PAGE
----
Cooking up a pot of hearty soup on a cold winter day is a thing of pleasure for me. I find simple delight in combining all those ingredients, simmering them and filling the house with the comforting smell of dinner! In my opinion, it is just about impossible to make a good soup without some salt. It brings out the other flavors. Too little, a bland soup; too much, a ruined soup, inedible!
Jesus said that Christians are to be the salt in the soup of life; that we are called to bring out the best in the world in which we are a part. Interesting, isn’t it, that He would choose ‘salt’ to describe the way that His followers should influence others. Salt, in Jesus’ time, was not just a flavor. It was also a primary preservative for meat and an antiseptic for wounds. Salt was so valuable that it was sometimes used like currency, hence the saying, ‘worth his salt.’ When we are being who He calls us to be, we will preserve the world around us from rot and decay, we will be healers who restore health to society.
Critics often take note of the excesses and sins committed in Christ’s Name. I cannot ignore that many have wrapped their own prejudice and preference in the guise of ‘Christian’ and done some terrible things. It is also true that the followers of Jesus have blessed the world in powerful ways. Christianity brings a high regard for human life, teaching the value of all people in the eyes of God. Christians have been in the forefront of advocacy for the rights of others- resisting slavery, speaking against exploitation of children, attacking sex trafficking. Christians have brought literacy and medical care to places around the world. Christians highly value the family, knowing that a stable, loving home is a key to a prosperous society. Yes, I know, there are hypocrites in the movement! But, study history. For every flawed ‘Christian’ there are hundreds of sincere servants of Christ who salted the earth in positive ways.
Jimmy Williams, of Probe Ministries, writes that
“Renaissance popes are not Christianity; St. Francis of Assisi is.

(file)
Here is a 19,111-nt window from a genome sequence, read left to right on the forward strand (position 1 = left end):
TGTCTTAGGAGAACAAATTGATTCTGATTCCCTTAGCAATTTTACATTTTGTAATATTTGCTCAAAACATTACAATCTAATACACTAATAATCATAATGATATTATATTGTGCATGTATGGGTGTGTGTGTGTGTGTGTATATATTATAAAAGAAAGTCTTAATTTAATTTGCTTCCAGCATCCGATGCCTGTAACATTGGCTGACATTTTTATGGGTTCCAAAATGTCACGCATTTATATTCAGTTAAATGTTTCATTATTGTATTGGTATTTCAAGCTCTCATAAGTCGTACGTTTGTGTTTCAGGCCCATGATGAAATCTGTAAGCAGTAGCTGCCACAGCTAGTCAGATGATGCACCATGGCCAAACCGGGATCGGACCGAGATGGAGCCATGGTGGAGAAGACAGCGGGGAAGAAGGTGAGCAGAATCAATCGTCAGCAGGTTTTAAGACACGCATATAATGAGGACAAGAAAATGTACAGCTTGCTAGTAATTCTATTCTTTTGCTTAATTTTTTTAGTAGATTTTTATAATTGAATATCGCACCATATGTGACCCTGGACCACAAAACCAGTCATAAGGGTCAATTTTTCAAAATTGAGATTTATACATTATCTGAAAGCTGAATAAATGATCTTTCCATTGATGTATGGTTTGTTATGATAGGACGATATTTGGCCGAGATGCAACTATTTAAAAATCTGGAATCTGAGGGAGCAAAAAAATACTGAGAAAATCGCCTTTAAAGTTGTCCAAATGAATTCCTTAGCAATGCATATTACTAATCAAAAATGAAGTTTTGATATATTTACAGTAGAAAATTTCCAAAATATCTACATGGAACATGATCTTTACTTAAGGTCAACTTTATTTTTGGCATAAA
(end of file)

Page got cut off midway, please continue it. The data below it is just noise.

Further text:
Pizarro and Cortez are not Christianity, Bartolome de Las Casas is.
Captain Ball, a Yankee slave captain, is not Christianity, Wilburforce is.”
His full essay can be read here – (https://www.probe.org/the-social-and-historical-impact-of-christianity/)
Christians are too often dazzled by the prophet or preacher who makes a big splash, who attracts a big following, who builds a mega-church. “Oh, he is changing the world,” they say with something akin to idolatry! I am not demeaning major ministries or nationally known teachers. God bless them as they are faithful to His call. My point is that each one of us has a unique place and way to serve. One voice from a pulpit can never replace a hundred people serving in their community or a million faithful Christian Moms and Dads passing the faith to the next generation. Salt works only in proximity to the place of need. A shaker full of salt on the table is useless until the salt is sprinkled on the food!
Here is a word from the Word. As you read this familiar passage, do so prayerfully, asking the Spirit to make the implications of Jesus’ metaphor clear to you. Ours is a critical and high calling. Ready to embrace it? “You are the salt of the earth. But what good is salt if it has lost its flavor? Can you make it salty again? It will be thrown out and trampled underfoot as worthless. “You are the light of the world—like a city on a hilltop that cannot be hidden. No one lights a lamp and then puts it under a basket. Instead, a lamp is placed on a stand, where it gives light to everyone in the house. In the same way, let your good deeds shine out for all to see, so that everyone will praise your heavenly Father.” (Matthew 5:13-16, NLT)
Take My Life And Let It Be
Take my life and let it be,
Consecrated Lord to Thee.
Take my moments and my days;
Let them flow in ceaseless praise,
Let them flow in ceaseless praise.
Take my hands and let them move
At the impulse of Thy love.
Take my feet and let them be,
Swift and beautiful for Thee,
Swift and beautiful for Thee.
Take my voice and let me sing,
Always only for my King.
Take my lips and let them be,
Filled with messages from Thee,
Filled with messages from Thee.
Frances Ridley Havergal | Henri Abraham Cesar Malan
© Words: Public Domain